Background: Supracricoid laryngectomies (SL) were introduced to radically treat laryngeal tumors while respecting laryngeal function.
Despite SL standardized technique allows good functional, only few authors analyzed the influence of different anatomical structures on the
functional outcome of cricohyoidopexy (CHP) and cricohyoidoepiglottopexy (CHEP) with preservation of one (A) or both (AA) arytenoids.
Materials and Methods: Thirty-eight (36M, 2F; mean age: 60.9 years) patients were submitted to SL for laryngeal carcinoma. The surgical treatment performed was: 6 (15.8%) CHEP+AA, 20 (52.6%) CHEP+A, 4 (10.6%) CHP+AA, and 8 (21%) CHP+A. Postoperative swallowing, phonation, and breathing functions were examined.
Results: No significant local complication was notice postoperatively. All patients were decannulated; (average time to decannulation was 30.36+4.09 days). Nasogastric tube was removed after 16+2.30 days. All patients could clear their pharynx out of any food remnant with up to 3 swallowing acts one month postoperatively. GIRBAS total score ranged from 1.2 to 3 (mean: 1.79). CHEP patients showed better swallowing, phonation and breathing results with respect to CHP. Double arytenoid preservation was associated with better pharyngeal clear out, voice quality and shorter decannulation time with respect to single arytenoid maintenance.
Discussion: our experience confirms the oncological and functional reliability of SL. Despite the good functional outcome offered by SL in general, our experience shows significant better performances in case of epiglottis maintenance (CHEP vs CHP) and both arytenoids preservation (AA vs A). The anatomical surgical details of our SL technique are reported.
Keywords: Supracricoid Laryngectomy; Functional Outcome; Surgical Technique; Laryngeal Cancer; Anatomy
Headache caused by Eustachian tube obstruction (ETO) is
a distinct clinical entity. Although Eustachian tube obstruction
as one of the principal causes of ‘hearing loss’, and/or ‘ear
fullness’, and/or ‘tinnitus’, and/or ‘headache (including otalgia)’,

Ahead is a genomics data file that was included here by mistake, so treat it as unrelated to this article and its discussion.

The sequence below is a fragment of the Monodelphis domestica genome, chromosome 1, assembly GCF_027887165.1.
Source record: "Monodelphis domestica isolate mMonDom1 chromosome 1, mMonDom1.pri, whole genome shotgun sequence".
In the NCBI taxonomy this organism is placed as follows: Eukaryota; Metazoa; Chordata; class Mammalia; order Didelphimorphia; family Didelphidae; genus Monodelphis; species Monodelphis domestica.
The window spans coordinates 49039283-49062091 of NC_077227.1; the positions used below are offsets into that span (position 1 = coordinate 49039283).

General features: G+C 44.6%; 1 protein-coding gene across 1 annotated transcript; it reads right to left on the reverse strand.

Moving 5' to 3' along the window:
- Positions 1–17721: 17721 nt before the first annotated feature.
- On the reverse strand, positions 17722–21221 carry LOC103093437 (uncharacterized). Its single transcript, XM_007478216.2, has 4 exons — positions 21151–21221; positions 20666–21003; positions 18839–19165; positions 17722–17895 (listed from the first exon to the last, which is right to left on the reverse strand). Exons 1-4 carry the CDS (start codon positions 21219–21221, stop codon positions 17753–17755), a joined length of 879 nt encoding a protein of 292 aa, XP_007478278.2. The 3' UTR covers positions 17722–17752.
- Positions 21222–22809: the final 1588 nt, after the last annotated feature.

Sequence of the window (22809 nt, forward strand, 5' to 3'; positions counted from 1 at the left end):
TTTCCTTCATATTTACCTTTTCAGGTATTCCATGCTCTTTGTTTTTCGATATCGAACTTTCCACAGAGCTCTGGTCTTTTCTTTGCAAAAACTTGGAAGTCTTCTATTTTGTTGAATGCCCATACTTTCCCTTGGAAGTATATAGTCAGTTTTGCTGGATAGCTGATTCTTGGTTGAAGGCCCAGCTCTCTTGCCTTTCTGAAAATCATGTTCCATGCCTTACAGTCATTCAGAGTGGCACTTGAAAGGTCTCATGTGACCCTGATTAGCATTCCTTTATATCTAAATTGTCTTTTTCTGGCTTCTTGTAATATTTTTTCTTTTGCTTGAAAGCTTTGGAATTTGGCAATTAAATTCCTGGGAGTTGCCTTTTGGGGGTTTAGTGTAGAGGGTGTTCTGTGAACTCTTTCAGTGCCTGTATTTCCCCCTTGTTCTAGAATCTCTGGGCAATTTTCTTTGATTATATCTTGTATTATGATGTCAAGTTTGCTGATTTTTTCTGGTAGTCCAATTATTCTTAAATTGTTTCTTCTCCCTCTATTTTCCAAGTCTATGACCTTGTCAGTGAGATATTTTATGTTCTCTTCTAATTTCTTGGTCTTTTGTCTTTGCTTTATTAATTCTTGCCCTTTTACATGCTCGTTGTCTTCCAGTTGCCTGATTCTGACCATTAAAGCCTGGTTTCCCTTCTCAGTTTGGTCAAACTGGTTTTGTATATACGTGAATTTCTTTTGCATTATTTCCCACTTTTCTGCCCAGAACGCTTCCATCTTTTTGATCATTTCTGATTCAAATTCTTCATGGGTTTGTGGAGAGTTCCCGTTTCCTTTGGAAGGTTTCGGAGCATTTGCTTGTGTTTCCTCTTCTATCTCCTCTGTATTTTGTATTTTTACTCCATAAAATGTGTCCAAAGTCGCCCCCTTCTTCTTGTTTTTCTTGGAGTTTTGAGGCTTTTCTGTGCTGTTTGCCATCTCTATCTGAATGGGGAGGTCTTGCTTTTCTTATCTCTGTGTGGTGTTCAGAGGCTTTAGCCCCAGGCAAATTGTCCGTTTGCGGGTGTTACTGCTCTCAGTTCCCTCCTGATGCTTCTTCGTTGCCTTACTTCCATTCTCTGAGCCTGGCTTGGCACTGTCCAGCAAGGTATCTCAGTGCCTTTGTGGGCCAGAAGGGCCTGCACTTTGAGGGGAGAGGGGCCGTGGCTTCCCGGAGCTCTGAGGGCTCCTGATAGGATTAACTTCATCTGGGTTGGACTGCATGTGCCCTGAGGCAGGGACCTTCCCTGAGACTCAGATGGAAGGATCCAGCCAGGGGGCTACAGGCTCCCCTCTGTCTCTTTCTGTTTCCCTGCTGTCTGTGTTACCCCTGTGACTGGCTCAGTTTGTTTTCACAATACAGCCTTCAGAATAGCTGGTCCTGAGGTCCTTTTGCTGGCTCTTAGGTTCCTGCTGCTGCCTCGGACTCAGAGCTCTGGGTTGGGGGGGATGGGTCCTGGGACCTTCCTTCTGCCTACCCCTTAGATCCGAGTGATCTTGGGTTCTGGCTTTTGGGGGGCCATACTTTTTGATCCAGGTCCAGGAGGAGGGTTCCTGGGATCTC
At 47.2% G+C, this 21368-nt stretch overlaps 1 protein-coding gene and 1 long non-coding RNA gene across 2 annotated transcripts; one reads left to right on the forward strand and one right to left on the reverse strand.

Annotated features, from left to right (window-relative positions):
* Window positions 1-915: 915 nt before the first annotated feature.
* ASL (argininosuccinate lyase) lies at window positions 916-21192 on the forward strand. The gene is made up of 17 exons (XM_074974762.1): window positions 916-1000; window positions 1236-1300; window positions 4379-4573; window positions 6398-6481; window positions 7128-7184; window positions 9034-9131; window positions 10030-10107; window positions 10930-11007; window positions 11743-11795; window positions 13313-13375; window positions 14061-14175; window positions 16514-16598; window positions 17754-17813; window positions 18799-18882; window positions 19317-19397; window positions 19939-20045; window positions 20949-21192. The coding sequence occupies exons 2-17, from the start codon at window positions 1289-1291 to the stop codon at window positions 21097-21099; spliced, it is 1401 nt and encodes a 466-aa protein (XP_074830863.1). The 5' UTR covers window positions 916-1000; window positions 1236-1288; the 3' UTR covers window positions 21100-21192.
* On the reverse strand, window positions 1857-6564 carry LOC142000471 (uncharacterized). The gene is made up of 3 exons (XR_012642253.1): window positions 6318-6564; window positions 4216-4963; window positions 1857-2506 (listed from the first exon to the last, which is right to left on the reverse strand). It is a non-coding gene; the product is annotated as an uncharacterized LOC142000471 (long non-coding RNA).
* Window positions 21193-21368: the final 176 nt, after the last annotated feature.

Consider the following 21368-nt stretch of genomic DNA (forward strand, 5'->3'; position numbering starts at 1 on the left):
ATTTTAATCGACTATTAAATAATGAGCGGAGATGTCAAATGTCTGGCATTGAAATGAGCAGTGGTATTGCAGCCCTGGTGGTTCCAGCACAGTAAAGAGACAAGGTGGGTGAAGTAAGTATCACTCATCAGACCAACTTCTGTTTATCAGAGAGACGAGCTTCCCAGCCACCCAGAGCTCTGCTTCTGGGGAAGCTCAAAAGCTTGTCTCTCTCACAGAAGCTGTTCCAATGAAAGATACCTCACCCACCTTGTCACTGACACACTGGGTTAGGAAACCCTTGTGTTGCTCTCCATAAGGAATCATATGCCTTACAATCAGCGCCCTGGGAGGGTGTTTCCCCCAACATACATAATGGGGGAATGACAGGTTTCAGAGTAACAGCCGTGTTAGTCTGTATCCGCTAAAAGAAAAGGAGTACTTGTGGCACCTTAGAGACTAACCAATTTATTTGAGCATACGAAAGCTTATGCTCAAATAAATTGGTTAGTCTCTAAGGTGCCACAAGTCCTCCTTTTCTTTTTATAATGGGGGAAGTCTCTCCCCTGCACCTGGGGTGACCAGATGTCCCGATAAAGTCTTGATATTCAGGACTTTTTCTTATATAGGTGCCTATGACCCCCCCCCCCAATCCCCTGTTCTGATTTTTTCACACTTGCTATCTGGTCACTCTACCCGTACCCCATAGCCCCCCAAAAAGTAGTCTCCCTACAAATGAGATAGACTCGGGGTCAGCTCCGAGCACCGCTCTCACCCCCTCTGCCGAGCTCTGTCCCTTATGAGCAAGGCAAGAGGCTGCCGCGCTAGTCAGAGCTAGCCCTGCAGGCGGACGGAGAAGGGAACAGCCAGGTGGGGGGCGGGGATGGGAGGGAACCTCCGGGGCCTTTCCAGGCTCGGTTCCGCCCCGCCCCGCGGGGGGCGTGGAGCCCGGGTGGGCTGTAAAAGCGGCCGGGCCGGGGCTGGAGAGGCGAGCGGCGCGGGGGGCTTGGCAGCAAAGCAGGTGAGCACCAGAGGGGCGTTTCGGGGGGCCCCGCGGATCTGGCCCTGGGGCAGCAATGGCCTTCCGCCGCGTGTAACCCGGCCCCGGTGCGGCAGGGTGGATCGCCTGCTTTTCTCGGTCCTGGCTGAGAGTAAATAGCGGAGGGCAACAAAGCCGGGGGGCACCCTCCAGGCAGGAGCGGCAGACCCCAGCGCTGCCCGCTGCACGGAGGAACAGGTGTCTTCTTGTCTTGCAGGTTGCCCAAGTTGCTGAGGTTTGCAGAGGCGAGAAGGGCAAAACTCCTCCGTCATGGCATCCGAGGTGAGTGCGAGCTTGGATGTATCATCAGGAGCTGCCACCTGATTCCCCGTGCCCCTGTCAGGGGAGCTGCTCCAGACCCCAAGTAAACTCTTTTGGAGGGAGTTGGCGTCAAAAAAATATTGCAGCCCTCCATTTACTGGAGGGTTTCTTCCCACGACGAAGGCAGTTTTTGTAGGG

and/or ‘vertigo’, has already been recognized by many wellrespected
senior doctors for a long time, it has still received
only scant attention both in the literature and in practice [1,2].
Some researchers mention that Blocked Eustachian tubes can
cause several symptoms, including ears that hurt and feel full,
ringing or popping noises, hearing problems, feeling a little
dizzy . There’s one point which claims our attention. Instead
of headache, otalgia is usually mentioned more frequently in the
literature related to ETO. However, we should keep in mind that
‘otalgia’ can be included in wider sense of the term ‘headache’.
When the acute onset of ETO or acute otitis media, is sudden and severe, the patients tend to complain of only an otalgia more commonly than a headache. The cases of insidious onset are the ones most likely to be overlooked. In these instances, because headache is predominant than otalgia, the patients are likely to be subjected to various types of treatment over long periods for any other several types of headache. They usually complain as follows; “I suffer from a headache around the ear.”, “I have got no pain of ear, but just pain of head”, “I have a headache with an ear ache.”, “Which part of head around ear I have a pain on , but I am not quite be sure.”
An example of dizziness induced by middle ear pressure fluctuation is ‘alternobaric vertigo’ -- such as occurs in people who can “clear” one ear, but not the other [4-8]. This is mainly a problem in scuba divers and airplane pilots. It seems likely that this syndrome is either caused by asymmetry in inner ear pressure accompanying changes in middle ear pressure, or due to displacement of otolithic membranes associated with displacement of the ossicular chain accompanying an inequity between middle ear and external ear pressure. A related group, but not quite identical, are persons who are sensitive to the ups/ downs of barometric pressure. It seems most likely that this pattern reflects an interaction between barometric pressure, migraine, and inner ear disturbance. Barometric pressure (and weather fluctuations) is a powerful trigger for migraine, and migraine is a powerful modifier of sensory input. People with migraine are often very sensitive to light (photophobia), sound (photophobia), smell, motion (if they have a vestibular system -- 5 times more motion sensitive), medications, sensation (called allodynia). This is due to a pervasive increase in central sensitivity to sensory input [4-8].